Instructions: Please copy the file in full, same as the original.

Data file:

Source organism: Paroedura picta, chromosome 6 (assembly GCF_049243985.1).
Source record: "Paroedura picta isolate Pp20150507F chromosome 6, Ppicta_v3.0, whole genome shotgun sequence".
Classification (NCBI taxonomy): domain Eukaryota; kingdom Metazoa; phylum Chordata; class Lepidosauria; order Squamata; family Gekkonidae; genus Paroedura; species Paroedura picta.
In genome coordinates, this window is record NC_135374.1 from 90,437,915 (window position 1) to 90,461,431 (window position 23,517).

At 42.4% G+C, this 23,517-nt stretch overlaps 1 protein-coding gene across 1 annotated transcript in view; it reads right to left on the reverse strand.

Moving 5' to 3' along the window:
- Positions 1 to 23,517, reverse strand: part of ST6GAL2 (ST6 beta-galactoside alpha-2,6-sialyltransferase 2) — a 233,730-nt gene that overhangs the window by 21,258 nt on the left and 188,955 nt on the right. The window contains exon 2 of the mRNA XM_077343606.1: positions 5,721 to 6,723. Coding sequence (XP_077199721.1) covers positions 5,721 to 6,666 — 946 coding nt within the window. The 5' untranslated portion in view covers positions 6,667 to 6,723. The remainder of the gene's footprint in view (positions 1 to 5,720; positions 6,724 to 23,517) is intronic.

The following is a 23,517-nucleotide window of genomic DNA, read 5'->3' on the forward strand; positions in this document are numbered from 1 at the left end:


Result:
Source organism: Paroedura picta, chromosome 6 (assembly GCF_049243985.1).
Source record: "Paroedura picta isolate Pp20150507F chromosome 6, Ppicta_v3.0, whole genome shotgun sequence".
Classification (NCBI taxonomy): domain Eukaryota; kingdom Metazoa; phylum Chordata; class Lepidosauria; order Squamata; family Gekkonidae; genus Paroedura; species Paroedura picta.
In genome coordinates, this window is record NC_135374.1 from 90,437,915 (window position 1) to 90,461,431 (window position 23,517).

At 42.4% G+C, this 23,517-nt stretch overlaps 1 protein-coding gene across 1 annotated transcript in view; it reads right to left on the reverse strand.

Moving 5' to 3' along the window:
- Positions 1 to 23,517, reverse strand: part of ST6GAL2 (ST6 beta-galactoside alpha-2,6-sialyltransferase 2) — a 233,730-nt gene that overhangs the window by 21,258 nt on the left and 188,955 nt on the right. The window contains exon 2 of the mRNA XM_077343606.1: positions 5,721 to 6,723. Coding sequence (XP_077199721.1) covers positions 5,721 to 6,666 — 946 coding nt within the window. The 5' untranslated portion in view covers positions 6,667 to 6,723. The remainder of the gene's footprint in view (positions 1 to 5,720; positions 6,724 to 23,517) is intronic.

The following is a 23,517-nucleotide window of genomic DNA, read 5'->3' on the forward strand; positions in this document are numbered from 1 at the left end: